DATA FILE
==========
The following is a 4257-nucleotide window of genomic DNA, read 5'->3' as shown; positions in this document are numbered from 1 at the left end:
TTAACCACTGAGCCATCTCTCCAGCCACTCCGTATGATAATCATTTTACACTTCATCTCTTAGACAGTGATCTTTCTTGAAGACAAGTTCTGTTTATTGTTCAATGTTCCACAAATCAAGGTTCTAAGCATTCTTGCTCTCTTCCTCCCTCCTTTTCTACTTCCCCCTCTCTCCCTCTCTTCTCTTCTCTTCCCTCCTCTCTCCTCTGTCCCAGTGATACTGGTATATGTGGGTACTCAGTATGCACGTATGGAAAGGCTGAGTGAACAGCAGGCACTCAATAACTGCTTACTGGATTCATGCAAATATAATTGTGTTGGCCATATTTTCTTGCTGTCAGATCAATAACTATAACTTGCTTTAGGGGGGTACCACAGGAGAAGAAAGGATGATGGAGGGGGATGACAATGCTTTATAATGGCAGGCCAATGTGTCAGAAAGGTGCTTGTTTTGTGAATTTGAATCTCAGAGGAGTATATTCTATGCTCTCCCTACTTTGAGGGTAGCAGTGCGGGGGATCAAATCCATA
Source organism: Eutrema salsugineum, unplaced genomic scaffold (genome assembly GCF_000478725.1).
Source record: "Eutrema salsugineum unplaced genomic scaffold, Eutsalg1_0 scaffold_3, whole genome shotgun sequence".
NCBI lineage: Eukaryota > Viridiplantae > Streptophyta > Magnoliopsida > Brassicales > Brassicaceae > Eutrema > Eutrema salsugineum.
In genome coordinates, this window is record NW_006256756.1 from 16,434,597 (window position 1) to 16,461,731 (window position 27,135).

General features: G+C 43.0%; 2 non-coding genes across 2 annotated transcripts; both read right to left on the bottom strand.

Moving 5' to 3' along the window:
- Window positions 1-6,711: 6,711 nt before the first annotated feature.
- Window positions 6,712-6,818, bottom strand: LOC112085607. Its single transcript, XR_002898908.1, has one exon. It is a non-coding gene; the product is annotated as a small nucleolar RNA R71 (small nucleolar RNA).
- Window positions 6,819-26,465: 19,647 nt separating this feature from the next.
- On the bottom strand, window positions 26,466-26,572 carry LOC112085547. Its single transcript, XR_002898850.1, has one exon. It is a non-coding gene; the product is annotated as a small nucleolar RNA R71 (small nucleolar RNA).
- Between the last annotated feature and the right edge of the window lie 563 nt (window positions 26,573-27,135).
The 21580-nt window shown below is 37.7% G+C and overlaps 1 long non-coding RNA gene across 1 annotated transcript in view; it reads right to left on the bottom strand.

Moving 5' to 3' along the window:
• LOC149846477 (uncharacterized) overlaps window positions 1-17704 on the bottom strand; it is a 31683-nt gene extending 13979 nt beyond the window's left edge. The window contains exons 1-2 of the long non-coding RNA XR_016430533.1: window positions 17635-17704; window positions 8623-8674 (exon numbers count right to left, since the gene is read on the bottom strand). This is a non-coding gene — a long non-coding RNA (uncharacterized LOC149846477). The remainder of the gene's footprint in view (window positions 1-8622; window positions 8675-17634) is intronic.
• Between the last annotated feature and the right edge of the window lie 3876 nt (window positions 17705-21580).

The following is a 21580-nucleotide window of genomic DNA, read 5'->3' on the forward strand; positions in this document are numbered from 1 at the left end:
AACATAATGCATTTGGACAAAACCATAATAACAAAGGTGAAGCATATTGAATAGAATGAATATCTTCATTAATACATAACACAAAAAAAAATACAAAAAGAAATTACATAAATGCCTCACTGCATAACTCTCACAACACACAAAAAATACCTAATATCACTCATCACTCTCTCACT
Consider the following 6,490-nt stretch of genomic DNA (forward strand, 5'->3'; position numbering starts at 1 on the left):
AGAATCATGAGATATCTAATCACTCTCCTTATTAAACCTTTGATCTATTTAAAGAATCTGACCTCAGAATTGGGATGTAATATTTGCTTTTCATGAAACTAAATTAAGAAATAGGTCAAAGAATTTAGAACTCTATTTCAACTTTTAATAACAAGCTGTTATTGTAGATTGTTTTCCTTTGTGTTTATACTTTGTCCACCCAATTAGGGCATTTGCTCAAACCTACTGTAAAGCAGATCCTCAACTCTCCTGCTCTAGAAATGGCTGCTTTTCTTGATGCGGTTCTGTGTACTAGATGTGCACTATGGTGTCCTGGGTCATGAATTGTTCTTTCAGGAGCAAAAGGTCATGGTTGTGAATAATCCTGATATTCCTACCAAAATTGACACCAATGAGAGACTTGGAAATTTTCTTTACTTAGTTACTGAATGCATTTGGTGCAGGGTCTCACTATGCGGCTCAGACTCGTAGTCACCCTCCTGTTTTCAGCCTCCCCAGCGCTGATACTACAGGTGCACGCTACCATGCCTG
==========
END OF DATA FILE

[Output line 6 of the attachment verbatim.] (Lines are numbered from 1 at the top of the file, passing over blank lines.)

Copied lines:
In genome coordinates, this window is record NW_006256756.1 from 16,434,597 (window position 1) to 16,461,731 (window position 27,135).